Black Culture Club celebrates Black History Month with speakers and events

Boone Law, Emma Kershner, Staff Writer

After COVID wiped it out, South’s Black Culture Club has risen from the dead and members have been busy celebrating Black History Month. This month has been full of guest speakers, protests, and projects to celebrate Black history.

During COVID, the club lost its sponsor and disappeared. However, last year, Julia Johnson, South’s graduation coach, became the staff sponsor of the club. It started slowly, but the club has seen outstanding growth. What started as four kids meeting on Zoom every week has now transformed into a club with over 70 attendees per meeting. Now, the club has gotten back on its feet and has a dedicated president and multiple students taking leadership positions.

This February , the club has had various Black guest speakers. First, the club got to hear from Peyton Womock, a musician who discussed how he got to be where he was academically, and how his career has taken off. They also had Dr. Gloria Howell from the Neal-Marshall Black Culture Center talk about Black culture at IU. At the end of the month, the club will get to hear from a panel of community members who went to historically black colleges and universities (HBCUs). They will discuss what schools they went to, what they studied, and how HBCUs are unique. 

Earlier this month, Black Culture Club did a peace blackout, in which students would wear all black to protest the recent violence and threats taking place at HBCUs. During Black History Month, HBCUs have been targeted with shooting and bomb threats, which has limited cultural activities related to Black History Month.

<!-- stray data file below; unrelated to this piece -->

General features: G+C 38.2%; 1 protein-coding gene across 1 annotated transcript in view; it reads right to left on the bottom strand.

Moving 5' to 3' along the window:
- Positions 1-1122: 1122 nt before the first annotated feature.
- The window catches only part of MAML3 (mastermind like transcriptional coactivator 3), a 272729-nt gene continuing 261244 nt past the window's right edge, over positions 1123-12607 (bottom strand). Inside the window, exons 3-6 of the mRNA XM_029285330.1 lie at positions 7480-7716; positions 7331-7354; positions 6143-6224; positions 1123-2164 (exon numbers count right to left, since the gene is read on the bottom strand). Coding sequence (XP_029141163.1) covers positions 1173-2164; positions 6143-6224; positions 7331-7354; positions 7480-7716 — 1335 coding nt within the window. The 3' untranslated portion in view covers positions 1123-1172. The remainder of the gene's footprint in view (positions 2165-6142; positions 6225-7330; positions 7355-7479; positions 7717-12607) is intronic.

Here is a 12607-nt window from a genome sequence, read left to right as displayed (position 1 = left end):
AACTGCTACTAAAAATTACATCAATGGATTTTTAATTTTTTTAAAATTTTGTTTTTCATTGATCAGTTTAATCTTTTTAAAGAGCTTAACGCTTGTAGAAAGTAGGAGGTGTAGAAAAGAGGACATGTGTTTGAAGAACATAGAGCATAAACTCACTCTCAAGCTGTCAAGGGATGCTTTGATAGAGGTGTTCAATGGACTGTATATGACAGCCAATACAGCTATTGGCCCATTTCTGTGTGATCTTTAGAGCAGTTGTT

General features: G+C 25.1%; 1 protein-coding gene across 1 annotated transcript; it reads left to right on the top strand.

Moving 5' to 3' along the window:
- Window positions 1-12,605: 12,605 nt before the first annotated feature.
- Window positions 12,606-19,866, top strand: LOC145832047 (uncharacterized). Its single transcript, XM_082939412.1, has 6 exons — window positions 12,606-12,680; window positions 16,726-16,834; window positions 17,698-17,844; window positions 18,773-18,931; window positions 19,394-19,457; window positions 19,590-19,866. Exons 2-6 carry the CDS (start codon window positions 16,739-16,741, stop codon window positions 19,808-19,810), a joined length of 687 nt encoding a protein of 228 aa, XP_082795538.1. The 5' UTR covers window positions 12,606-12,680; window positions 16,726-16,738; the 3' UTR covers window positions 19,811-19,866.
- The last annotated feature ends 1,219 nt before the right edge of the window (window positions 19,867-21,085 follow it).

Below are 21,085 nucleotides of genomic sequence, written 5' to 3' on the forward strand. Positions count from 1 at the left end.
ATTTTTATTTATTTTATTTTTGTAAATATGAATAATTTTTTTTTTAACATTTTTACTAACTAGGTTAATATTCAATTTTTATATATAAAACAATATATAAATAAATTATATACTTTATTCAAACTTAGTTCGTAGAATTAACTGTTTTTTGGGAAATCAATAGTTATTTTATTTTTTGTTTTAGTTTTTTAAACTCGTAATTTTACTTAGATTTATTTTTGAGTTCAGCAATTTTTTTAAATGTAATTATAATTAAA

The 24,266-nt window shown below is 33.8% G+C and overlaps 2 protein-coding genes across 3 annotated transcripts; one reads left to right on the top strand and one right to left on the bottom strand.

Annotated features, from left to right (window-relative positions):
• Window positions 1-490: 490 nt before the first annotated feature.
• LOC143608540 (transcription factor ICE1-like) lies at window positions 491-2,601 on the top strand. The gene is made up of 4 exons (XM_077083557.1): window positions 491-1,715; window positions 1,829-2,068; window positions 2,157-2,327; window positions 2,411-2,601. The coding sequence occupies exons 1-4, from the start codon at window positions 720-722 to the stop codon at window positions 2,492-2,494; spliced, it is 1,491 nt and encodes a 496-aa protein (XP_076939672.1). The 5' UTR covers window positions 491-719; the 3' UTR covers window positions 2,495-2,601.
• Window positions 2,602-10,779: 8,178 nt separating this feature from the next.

“The students at those schools aren’t allowed to go anywhere, even though it’s just a threat, it’s very worrisome,” says vice president Saphyne Franklin.

In collaboration with Kirstin Milks and the Community Leadership Building Club, Black Culture Club recently put out a survey about discrimination and race relationships at South. The goal is to utilize this data to implement an anti-racist policy.

Senior Sam Young, president of Black Culture Club, discussed the importance of Black History Month. “I believe the importance of Black History Month is for African Americans and other races to learn more about black history because, in school, Black history is usually only about the bad things.” 

Even after this month, Young has big plans for the club to continue to grow, participate in cultural activities, and learn more about Black history.